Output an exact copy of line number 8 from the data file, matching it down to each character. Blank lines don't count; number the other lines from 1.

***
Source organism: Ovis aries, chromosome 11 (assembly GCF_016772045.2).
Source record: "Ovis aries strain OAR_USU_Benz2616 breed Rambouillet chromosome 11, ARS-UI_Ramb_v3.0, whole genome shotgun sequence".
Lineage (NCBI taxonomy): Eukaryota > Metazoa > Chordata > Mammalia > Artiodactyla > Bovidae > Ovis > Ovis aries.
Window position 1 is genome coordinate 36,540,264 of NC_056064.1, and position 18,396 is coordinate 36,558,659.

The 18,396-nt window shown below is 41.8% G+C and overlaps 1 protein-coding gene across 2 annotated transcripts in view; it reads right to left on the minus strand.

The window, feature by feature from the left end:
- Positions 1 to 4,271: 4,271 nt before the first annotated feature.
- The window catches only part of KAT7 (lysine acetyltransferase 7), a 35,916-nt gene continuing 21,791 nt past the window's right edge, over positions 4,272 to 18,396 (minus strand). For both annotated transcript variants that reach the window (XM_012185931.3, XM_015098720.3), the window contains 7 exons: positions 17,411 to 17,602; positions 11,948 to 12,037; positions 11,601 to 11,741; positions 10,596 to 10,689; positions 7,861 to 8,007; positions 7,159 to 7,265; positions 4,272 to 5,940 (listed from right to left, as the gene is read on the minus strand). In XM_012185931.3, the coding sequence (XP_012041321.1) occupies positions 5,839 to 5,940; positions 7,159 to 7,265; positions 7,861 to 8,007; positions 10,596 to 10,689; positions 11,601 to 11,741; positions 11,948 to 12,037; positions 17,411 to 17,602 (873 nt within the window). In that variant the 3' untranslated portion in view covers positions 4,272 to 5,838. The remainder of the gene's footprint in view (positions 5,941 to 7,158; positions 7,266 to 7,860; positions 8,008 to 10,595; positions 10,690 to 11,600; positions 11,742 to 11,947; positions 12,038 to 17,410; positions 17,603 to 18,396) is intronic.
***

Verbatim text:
- The window catches only part of KAT7 (lysine acetyltransferase 7), a 35,916-nt gene continuing 21,791 nt past the window's right edge, over positions 4,272 to 18,396 (minus strand). For both annotated transcript variants that reach the window (XM_012185931.3, XM_015098720.3), the window contains 7 exons: positions 17,411 to 17,602; positions 11,948 to 12,037; positions 11,601 to 11,741; positions 10,596 to 10,689; positions 7,861 to 8,007; positions 7,159 to 7,265; positions 4,272 to 5,940 (listed from right to left, as the gene is read on the minus strand). In XM_012185931.3, the coding sequence (XP_012041321.1) occupies positions 5,839 to 5,940; positions 7,159 to 7,265; positions 7,861 to 8,007; positions 10,596 to 10,689; positions 11,601 to 11,741; positions 11,948 to 12,037; positions 17,411 to 17,602 (873 nt within the window). In that variant the 3' untranslated portion in view covers positions 4,272 to 5,838. The remainder of the gene's footprint in view (positions 5,941 to 7,158; positions 7,266 to 7,860; positions 8,008 to 10,595; positions 10,690 to 11,600; positions 11,742 to 11,947; positions 12,038 to 17,410; positions 17,603 to 18,396) is intronic.